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Ruth Asawa is a Japanese American sculptor. In San Francisco, she has been called the “fountain lady” for her works that include the mermaid fountain at Ghirardelli Square.
Ruth Asawa was born in Norwalk, California, one of seven children. Her father operated a truck farm until the Japanese American internment during World War II. The family lived in the assembly center at the Santa Anita racetrack for much of 1942, then at Rohwer War Relocation Center in Arkansas.
Following graduation from the internment center’s high school, she attended Milwaukee State Teachers College, intending to become an art teacher. Unable to get hired for the requisite practice teaching to complete her degree, she left Wisconsin without a degree. (The degree was finally awarded to her in 1998.) From 1946 to 1949, she studied at Black Mountain College with Josef Albers.
Asawa’s wire sculptures brought her prominence in the 1950s, when her work appeared several times in the annual exhibitions at the Whitney Museum of American Art and in the 1955 São Paulo Art Biennial. Asawa married architect Albert Lanier in July 1949. The couple has six children.
• Andrea, the mermaid fountain at Ghirardelli Square (1966);
• the Hyatt on Union Square Fountain (1973)
• the Buchanan Mall (Nihonmachi) Fountains (1976)
• Aurora, the origami-inspired fountain on the San Francisco waterfront (1986)
• the Japanese-American Internment Memorial Sculpture in San Jose (1994).
• 1968: First Dymaxion Award for Artist/Scientist
• 1974: Gold Medal from the American Institute of Architects
• 1990: San Francisco Chamber of Commerce Cyril Magnin Award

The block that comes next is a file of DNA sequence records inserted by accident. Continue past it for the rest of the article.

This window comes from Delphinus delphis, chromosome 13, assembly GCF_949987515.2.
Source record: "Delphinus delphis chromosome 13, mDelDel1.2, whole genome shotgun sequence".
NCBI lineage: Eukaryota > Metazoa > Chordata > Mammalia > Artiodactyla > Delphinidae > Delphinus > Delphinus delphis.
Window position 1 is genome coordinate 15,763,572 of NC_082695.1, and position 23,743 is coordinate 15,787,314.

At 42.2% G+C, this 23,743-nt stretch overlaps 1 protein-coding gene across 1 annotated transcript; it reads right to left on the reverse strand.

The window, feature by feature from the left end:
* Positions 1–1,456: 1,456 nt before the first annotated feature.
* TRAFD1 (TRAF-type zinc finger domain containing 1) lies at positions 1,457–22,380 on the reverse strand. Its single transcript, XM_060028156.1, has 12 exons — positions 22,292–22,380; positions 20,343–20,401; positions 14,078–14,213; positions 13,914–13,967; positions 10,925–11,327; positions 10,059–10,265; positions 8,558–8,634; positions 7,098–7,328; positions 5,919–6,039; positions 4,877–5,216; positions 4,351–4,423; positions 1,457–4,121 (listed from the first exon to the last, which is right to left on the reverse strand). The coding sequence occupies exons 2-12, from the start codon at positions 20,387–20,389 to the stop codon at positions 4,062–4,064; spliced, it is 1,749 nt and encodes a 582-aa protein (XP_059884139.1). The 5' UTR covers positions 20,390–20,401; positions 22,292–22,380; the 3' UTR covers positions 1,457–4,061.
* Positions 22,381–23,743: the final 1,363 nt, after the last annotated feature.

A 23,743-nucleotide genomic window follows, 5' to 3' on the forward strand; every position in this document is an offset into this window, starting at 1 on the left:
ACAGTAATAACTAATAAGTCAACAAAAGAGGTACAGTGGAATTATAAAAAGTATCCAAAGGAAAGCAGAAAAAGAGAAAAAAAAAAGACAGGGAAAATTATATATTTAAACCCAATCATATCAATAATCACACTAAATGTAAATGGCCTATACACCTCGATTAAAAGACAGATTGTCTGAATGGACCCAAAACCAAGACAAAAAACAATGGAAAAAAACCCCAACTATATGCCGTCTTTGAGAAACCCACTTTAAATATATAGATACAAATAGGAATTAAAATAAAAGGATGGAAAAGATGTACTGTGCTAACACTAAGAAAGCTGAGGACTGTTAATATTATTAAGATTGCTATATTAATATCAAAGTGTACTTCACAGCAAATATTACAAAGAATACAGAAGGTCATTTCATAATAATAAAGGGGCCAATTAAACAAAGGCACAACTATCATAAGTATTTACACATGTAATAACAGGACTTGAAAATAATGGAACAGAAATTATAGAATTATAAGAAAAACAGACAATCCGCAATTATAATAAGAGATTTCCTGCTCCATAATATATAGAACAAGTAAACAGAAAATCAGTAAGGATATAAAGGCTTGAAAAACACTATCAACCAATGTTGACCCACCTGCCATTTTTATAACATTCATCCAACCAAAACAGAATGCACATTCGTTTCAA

• 1993: Honor Award from the Women’s Caucus for the Arts
• 1995: Asian American Art Foundations Golden Ring Lifetime Achievement Award
 Further reading
• Abrahamson, Joan and Sally Woodridge (1973) The Alvarado School Art Community Program. San Francisco: Alvarado School Workshop.
• Bancroft Library (1990) “Ruth Asawa, Art, Competence and Citywide Cooperation for San Francisco,”, in The Arts and the Community Oral History Project. University of California, Berkeley.
• Cook, Mariana (2000) Couples. Chronicle Books.
• Cornell, Daniell et al. (2006) The Sculpture of Ruth Asawa: Contours in the Air. University of California Press.
• Cunningham, Imogen (1970) Photographs, Imogen Cunningham. University of Washington Press.
• Dobbs, Stephen (1981) Community and Commitment: An Interview with Ruth Asawa,” in Art Education vol 34 no 5.
• Faul, Patricia et al. (1995) The New Older Woman. Celestial Arts.
• Harris, Mary Emma (1987) The Arts at Black Mountain College. MIT Press.
• Hopkins, Henry and Mimi Jacobs (1982) 50 West Coast Artists. Chronicle Books.
• Jepson, Andrea and Sharon Litsky (1976) The Alvarado Experience. Alvarado Art Workshop.
• Rountree, Cathleen (1999) On Women Turning 70: Honoring the Voices of Wisdom. Jossey-Bass.
• Rubinstein, Charlotte Streifer (1992) American Women Sculptors. G.K. Hall.
• San Francisco Museum of Art. (1973) Ruth Asawa: A Retrospective View. San Francisco Museum of Art.
• Schatz, Howard (1992) Gifted Woman. Pacific Photographic Press.
• Villa, Carlos et al. (1994) Worlds in Collision: Dialogues on Multicultural Art Issues. San Francisco Art Institute.
• Woodridge, Sally (1973) Ruth Asawa’s San Francisco Fountain. San Francisco Museum of Art.
• Snyder, Robert, producer (1978) Ruth Asawa: On Forms and Growth. Pacific Palisades, cA: Masters and Masterworks Production.